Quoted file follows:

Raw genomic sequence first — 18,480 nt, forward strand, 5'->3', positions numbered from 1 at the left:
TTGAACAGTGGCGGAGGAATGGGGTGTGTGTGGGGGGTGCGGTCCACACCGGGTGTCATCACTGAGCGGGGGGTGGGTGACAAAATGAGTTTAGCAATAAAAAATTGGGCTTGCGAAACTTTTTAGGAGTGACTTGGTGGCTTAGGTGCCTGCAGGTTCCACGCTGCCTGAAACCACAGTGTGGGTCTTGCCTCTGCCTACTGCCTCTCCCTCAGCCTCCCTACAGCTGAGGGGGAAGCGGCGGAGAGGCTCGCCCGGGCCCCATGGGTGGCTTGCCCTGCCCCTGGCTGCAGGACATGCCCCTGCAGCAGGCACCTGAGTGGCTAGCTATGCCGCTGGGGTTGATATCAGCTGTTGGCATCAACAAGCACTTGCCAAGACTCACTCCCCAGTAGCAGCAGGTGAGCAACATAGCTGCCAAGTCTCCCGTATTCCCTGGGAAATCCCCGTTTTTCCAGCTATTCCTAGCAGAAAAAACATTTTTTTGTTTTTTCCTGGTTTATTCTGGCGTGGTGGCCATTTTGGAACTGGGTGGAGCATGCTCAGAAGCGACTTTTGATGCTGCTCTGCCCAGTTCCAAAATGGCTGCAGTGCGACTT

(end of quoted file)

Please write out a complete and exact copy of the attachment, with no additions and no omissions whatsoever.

Raw genomic sequence first — 18,480 nt, forward strand, 5'->3', positions numbered from 1 at the left:
TTGAACAGTGGCGGAGGAATGGGGTGTGTGTGGGGGGTGCGGTCCACACCGGGTGTCATCACTGAGCGGGGGGTGGGTGACAAAATGAGTTTAGCAATAAAAAATTGGGCTTGCGAAACTTTTTAGGAGTGACTTGGTGGCTTAGGTGCCTGCAGGTTCCACGCTGCCTGAAACCACAGTGTGGGTCTTGCCTCTGCCTACTGCCTCTCCCTCAGCCTCCCTACAGCTGAGGGGGAAGCGGCGGAGAGGCTCGCCCGGGCCCCATGGGTGGCTTGCCCTGCCCCTGGCTGCAGGACATGCCCCTGCAGCAGGCACCTGAGTGGCTAGCTATGCCGCTGGGGTTGATATCAGCTGTTGGCATCAACAAGCACTTGCCAAGACTCACTCCCCAGTAGCAGCAGGTGAGCAACATAGCTGCCAAGTCTCCCGTATTCCCTGGGAAATCCCCGTTTTTCCAGCTATTCCTAGCAGAAAAAACATTTTTTTGTTTTTTCCTGGTTTATTCTGGCGTGGTGGCCATTTTGGAACTGGGTGGAGCATGCTCAGAAGCGACTTTTGATGCTGCTCTGCCCAGTTCCAAAATGGCTGCAGTGCGACTT